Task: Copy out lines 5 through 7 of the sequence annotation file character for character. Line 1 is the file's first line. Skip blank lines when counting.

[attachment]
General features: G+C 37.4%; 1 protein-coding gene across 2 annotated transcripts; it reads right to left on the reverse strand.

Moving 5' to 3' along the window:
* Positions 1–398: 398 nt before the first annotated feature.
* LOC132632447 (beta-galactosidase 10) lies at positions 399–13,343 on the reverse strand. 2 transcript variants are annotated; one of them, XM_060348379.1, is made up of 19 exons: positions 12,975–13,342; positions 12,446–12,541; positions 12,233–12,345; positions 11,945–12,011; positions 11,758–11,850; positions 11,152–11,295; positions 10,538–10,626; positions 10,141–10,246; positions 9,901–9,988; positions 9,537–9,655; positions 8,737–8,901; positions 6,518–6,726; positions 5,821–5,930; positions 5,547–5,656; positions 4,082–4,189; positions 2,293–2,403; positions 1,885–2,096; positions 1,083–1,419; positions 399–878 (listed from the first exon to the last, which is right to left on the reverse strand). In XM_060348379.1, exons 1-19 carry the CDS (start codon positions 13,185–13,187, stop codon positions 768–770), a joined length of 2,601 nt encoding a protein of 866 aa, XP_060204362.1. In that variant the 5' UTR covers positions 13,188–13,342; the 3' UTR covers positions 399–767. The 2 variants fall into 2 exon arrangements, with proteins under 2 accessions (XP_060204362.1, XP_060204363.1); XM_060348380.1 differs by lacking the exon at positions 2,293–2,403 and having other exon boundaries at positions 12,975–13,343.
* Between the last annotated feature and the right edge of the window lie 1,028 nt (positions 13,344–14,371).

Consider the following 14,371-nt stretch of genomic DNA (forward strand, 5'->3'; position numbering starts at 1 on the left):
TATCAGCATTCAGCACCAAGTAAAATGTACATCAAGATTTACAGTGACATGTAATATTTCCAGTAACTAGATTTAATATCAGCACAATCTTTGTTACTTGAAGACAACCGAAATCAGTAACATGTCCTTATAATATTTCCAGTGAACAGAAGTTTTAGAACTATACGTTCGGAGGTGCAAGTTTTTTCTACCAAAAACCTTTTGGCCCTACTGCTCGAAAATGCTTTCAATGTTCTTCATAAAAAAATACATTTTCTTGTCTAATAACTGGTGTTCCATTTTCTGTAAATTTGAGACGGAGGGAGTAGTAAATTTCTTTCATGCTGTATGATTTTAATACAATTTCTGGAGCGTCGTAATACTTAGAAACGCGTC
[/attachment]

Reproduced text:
* Between the last annotated feature and the right edge of the window lie 1,028 nt (positions 13,344–14,371).

Consider the following 14,371-nt stretch of genomic DNA (forward strand, 5'->3'; position numbering starts at 1 on the left):
TATCAGCATTCAGCACCAAGTAAAATGTACATCAAGATTTACAGTGACATGTAATATTTCCAGTAACTAGATTTAATATCAGCACAATCTTTGTTACTTGAAGACAACCGAAATCAGTAACATGTCCTTATAATATTTCCAGTGAACAGAAGTTTTAGAACTATACGTTCGGAGGTGCAAGTTTTTTCTACCAAAAACCTTTTGGCCCTACTGCTCGAAAATGCTTTCAATGTTCTTCATAAAAAAATACATTTTCTTGTCTAATAACTGGTGTTCCATTTTCTGTAAATTTGAGACGGAGGGAGTAGTAAATTTCTTTCATGCTGTATGATTTTAATACAATTTCTGGAGCGTCGTAATACTTAGAAACGCGTC